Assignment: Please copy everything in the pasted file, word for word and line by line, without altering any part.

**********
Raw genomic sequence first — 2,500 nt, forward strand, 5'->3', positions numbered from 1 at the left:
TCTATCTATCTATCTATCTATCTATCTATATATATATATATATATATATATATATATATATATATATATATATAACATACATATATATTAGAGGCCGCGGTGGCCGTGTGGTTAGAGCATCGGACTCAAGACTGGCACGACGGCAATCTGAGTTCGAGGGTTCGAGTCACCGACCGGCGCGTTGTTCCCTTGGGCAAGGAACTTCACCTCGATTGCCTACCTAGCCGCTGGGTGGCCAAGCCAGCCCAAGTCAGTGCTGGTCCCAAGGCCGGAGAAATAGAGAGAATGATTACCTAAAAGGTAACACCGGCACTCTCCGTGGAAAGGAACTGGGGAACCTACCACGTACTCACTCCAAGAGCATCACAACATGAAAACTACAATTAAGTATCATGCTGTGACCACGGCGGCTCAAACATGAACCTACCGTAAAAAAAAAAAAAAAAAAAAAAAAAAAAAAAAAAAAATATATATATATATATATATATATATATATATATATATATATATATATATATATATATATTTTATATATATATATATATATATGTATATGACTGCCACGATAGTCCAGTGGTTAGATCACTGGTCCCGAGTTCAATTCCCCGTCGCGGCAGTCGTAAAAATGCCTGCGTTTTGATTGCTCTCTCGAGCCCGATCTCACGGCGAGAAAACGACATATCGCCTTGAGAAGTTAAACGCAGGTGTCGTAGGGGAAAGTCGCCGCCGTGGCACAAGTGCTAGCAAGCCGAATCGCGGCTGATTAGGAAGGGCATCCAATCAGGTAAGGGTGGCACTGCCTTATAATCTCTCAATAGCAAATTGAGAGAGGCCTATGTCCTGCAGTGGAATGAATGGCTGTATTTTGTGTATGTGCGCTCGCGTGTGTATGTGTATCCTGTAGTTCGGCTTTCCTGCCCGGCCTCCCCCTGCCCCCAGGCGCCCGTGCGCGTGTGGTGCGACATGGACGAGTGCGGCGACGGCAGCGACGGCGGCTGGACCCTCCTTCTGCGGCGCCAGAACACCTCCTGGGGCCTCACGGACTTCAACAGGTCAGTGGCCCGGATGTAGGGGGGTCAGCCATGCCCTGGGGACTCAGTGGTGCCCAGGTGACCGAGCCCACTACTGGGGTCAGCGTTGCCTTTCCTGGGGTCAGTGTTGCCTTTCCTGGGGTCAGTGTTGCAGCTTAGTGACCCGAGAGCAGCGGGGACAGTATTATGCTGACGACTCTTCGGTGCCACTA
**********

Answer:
Raw genomic sequence first — 2,500 nt, forward strand, 5'->3', positions numbered from 1 at the left:
TCTATCTATCTATCTATCTATCTATCTATATATATATATATATATATATATATATATATATATATATATATATAACATACATATATATTAGAGGCCGCGGTGGCCGTGTGGTTAGAGCATCGGACTCAAGACTGGCACGACGGCAATCTGAGTTCGAGGGTTCGAGTCACCGACCGGCGCGTTGTTCCCTTGGGCAAGGAACTTCACCTCGATTGCCTACCTAGCCGCTGGGTGGCCAAGCCAGCCCAAGTCAGTGCTGGTCCCAAGGCCGGAGAAATAGAGAGAATGATTACCTAAAAGGTAACACCGGCACTCTCCGTGGAAAGGAACTGGGGAACCTACCACGTACTCACTCCAAGAGCATCACAACATGAAAACTACAATTAAGTATCATGCTGTGACCACGGCGGCTCAAACATGAACCTACCGTAAAAAAAAAAAAAAAAAAAAAAAAAAAAAAAAAAAAATATATATATATATATATATATATATATATATATATATATATATATATATATATATATATTTTATATATATATATATATATATGTATATGACTGCCACGATAGTCCAGTGGTTAGATCACTGGTCCCGAGTTCAATTCCCCGTCGCGGCAGTCGTAAAAATGCCTGCGTTTTGATTGCTCTCTCGAGCCCGATCTCACGGCGAGAAAACGACATATCGCCTTGAGAAGTTAAACGCAGGTGTCGTAGGGGAAAGTCGCCGCCGTGGCACAAGTGCTAGCAAGCCGAATCGCGGCTGATTAGGAAGGGCATCCAATCAGGTAAGGGTGGCACTGCCTTATAATCTCTCAATAGCAAATTGAGAGAGGCCTATGTCCTGCAGTGGAATGAATGGCTGTATTTTGTGTATGTGCGCTCGCGTGTGTATGTGTATCCTGTAGTTCGGCTTTCCTGCCCGGCCTCCCCCTGCCCCCAGGCGCCCGTGCGCGTGTGGTGCGACATGGACGAGTGCGGCGACGGCAGCGACGGCGGCTGGACCCTCCTTCTGCGGCGCCAGAACACCTCCTGGGGCCTCACGGACTTCAACAGGTCAGTGGCCCGGATGTAGGGGGGTCAGCCATGCCCTGGGGACTCAGTGGTGCCCAGGTGACCGAGCCCACTACTGGGGTCAGCGTTGCCTTTCCTGGGGTCAGTGTTGCCTTTCCTGGGGTCAGTGTTGCAGCTTAGTGACCCGAGAGCAGCGGGGACAGTATTATGCTGACGACTCTTCGGTGCCACTA